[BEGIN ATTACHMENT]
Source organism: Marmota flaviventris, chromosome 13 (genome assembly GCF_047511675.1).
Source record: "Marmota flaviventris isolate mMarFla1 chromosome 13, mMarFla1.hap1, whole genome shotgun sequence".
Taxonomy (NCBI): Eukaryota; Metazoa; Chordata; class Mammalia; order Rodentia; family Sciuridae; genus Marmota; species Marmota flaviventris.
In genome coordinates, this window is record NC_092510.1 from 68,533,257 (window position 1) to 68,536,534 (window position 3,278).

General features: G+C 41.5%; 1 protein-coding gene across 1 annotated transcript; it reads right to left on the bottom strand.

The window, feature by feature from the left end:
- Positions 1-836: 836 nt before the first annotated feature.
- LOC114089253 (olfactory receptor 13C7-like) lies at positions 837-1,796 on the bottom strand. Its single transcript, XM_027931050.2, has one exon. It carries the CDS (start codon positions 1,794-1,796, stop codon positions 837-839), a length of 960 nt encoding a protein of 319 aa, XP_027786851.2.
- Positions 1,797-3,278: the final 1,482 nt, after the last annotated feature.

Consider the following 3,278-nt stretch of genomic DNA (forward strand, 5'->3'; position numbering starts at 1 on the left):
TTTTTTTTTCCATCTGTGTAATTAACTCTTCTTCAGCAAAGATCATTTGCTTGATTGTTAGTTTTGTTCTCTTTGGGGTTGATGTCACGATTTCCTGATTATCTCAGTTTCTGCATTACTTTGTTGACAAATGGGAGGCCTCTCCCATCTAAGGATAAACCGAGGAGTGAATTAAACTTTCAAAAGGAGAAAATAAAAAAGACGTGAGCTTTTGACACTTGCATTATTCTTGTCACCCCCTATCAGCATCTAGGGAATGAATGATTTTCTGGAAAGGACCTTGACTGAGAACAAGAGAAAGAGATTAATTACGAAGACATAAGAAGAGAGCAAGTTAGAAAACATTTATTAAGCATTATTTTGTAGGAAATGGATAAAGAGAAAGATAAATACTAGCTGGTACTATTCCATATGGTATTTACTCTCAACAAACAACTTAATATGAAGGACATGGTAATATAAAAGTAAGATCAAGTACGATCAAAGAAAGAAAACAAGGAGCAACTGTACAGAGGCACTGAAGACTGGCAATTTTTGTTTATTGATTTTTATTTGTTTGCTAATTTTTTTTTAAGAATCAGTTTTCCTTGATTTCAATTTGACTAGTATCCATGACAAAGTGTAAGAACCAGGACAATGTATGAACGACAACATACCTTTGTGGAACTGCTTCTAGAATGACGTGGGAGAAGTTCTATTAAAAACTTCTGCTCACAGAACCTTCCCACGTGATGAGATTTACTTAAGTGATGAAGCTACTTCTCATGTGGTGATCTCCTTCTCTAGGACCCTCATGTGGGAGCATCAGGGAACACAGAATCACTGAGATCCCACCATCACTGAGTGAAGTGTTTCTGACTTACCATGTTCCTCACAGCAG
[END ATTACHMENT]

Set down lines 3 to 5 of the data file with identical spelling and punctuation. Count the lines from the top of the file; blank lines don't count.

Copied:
Taxonomy (NCBI): Eukaryota; Metazoa; Chordata; class Mammalia; order Rodentia; family Sciuridae; genus Marmota; species Marmota flaviventris.
In genome coordinates, this window is record NC_092510.1 from 68,533,257 (window position 1) to 68,536,534 (window position 3,278).

General features: G+C 41.5%; 1 protein-coding gene across 1 annotated transcript; it reads right to left on the bottom strand.